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The White Elephant Palace, within Royal Palace grounds

The White Elephant Palace, within Royal Palace grounds

Artist: Grant, Colesworthy (1813-1880)

Medium: Watercolour with pen and ink

Date: 1855

Shelfmark: WD540(45)

Item number: 54045

Length: 337

Width: 482

Scale: Millimetres

Genre: Drawing

Watercolour with pen and ink of the ceremonial pavilion in the Palace occupied by a rare and auspicious white elephant kept by the King from 'A Series of Views in Burmah taken during Major Phayre’s Mission to the Court of Ava in 1855' by Colesworthy Grant. This album consists of 106 landscapes and portraits of Burmese and Europeans documenting the British embassy to the Burmese King, Mindon Min (r.1853-1878).

The mission to Amarapura took place after the Second Anglo-Burmese War in 1852 and the annexation by the British of the Burmese province of Pegu (Bago). It was despatched by the Governor-General of India Lord Dalhousie on the instructions of the East India Company, with the aim of persuading King Mindon to sign a treaty formally acknowledging the extension of British rule over the province.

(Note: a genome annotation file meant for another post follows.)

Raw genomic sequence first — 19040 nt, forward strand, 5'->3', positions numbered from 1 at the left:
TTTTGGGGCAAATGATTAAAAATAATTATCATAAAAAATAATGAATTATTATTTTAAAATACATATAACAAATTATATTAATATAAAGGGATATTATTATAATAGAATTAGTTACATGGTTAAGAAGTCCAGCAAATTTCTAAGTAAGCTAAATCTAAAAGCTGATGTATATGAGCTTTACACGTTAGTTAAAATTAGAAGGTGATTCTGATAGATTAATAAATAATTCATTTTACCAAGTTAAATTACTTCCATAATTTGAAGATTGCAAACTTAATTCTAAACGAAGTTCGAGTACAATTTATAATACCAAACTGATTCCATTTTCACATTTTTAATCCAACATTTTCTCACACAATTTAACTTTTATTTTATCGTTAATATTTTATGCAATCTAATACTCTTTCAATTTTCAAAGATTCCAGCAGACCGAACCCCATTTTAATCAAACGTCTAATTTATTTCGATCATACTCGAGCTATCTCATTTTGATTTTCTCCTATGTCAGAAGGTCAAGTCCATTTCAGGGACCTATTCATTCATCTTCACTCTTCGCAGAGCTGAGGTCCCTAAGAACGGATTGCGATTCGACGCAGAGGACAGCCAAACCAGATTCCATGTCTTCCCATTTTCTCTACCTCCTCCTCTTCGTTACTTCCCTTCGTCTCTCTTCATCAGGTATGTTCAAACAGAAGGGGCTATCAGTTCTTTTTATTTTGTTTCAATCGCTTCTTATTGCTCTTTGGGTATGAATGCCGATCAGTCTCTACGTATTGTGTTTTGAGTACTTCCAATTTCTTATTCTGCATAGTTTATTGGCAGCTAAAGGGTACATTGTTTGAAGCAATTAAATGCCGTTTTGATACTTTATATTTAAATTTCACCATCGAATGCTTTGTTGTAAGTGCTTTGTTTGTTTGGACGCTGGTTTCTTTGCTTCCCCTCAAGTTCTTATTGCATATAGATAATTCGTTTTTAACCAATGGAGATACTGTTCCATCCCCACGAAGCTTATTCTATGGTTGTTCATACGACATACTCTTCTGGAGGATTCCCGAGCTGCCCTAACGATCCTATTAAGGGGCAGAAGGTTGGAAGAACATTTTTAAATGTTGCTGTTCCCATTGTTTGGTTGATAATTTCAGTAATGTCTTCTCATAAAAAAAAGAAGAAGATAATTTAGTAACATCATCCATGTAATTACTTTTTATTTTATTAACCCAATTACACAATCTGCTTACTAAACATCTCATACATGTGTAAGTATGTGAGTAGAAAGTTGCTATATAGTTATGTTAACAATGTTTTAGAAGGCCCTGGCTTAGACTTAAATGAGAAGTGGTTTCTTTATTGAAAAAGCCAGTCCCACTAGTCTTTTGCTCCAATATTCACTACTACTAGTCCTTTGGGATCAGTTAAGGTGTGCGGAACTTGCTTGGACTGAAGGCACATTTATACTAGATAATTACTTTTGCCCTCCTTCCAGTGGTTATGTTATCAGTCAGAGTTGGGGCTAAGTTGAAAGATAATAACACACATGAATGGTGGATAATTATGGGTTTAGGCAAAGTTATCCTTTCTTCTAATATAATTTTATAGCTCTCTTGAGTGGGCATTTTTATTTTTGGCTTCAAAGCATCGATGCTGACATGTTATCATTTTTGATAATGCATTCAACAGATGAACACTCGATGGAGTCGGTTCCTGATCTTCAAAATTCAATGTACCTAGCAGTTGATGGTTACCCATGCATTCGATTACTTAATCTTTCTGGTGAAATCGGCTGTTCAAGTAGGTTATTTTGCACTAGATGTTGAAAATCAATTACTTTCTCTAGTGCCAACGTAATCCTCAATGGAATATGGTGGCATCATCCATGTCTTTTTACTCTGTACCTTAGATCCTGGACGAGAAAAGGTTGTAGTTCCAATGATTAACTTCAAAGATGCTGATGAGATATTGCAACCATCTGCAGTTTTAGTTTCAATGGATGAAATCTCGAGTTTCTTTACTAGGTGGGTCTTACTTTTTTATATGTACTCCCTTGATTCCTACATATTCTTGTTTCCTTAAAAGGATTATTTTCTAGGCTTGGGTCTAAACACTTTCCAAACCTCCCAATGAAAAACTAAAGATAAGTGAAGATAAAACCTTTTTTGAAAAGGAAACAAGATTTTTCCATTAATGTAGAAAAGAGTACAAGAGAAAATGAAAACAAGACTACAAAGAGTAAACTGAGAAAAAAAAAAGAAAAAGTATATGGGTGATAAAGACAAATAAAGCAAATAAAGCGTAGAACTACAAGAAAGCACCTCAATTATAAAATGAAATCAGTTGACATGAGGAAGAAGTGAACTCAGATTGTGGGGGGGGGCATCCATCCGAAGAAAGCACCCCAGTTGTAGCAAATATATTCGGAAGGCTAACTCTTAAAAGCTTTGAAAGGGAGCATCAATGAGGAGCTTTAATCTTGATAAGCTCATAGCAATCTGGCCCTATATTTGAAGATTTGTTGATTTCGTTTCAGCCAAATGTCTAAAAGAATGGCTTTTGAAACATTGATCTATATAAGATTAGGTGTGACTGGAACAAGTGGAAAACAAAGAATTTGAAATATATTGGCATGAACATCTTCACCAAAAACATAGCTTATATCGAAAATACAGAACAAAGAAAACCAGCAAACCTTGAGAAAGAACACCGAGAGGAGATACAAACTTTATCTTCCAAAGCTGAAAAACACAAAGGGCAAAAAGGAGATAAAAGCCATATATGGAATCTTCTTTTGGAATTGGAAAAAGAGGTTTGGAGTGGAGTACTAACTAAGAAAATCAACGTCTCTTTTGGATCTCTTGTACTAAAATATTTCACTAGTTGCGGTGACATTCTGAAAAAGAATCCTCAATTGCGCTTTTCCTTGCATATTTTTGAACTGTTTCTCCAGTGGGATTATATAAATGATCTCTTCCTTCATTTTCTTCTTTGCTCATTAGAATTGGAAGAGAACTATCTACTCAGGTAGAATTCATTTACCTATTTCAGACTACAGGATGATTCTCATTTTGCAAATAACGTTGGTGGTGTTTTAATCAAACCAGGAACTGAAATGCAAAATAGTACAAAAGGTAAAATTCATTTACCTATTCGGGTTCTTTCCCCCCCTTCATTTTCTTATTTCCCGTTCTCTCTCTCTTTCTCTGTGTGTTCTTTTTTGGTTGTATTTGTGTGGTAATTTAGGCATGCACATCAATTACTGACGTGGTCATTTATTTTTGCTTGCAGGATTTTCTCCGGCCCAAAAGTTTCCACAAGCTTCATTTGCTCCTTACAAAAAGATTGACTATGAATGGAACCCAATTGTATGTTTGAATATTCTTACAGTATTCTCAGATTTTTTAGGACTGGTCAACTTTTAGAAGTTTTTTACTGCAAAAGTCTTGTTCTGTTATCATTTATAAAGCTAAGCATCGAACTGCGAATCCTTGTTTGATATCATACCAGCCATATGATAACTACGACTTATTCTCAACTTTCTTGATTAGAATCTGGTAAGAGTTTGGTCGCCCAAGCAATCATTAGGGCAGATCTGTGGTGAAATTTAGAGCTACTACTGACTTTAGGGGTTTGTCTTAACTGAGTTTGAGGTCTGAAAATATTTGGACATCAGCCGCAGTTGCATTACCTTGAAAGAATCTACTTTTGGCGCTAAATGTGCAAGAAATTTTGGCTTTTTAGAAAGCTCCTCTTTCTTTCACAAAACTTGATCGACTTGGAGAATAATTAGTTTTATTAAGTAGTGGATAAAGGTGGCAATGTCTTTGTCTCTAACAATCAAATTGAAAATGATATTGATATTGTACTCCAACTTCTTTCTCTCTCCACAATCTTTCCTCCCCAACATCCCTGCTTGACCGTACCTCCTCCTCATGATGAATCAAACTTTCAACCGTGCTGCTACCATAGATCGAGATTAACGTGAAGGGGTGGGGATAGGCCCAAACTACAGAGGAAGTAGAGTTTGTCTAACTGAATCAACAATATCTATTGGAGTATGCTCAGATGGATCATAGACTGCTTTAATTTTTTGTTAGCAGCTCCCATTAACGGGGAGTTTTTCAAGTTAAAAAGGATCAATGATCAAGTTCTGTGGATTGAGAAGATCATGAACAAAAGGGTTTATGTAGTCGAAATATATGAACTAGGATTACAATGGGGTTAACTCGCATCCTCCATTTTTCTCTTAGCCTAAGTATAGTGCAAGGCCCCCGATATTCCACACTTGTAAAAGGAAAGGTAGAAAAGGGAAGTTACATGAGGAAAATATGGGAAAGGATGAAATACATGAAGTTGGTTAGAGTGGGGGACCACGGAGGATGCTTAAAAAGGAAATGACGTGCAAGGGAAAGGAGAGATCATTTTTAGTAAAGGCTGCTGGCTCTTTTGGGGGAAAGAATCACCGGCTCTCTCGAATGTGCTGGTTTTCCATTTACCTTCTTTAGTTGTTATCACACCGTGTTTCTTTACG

The mission started out from Rangoon (Yangon) and travelled up the Irrawaddy (Ayeyarwady) River to the royal capital of Amarapura, founded in 1782. Grant (1813-1880) was sent as the official artist. In recognition of his skill, he was presented with a gold cup and ruby ring by the Burmese King. A number of his drawings were used for illustrations to Henry Yule’s ‘A Narrative of the mission sent by the Governor General of India to the Court of Ava in 1855’ published in 1858.

Grant wrote that: 'This building, the state room, as it may be termed, of the far famed 'Lord White Elephant' of Ava, is situated in the same grounds and on the same line with the Royal Palace...The sketch of the Royal animal himself here seen, was seized as he was re-entering the archway, after having been taken out for the purpose of being photographed by Captain Tripe; a concession which was made after some little difficulty and objections, and not until the whole of the golden umbrellas, eight in number, pertaining to his state, had been prepared and spread to protect him from possibility of danger by exposure to the sun!'

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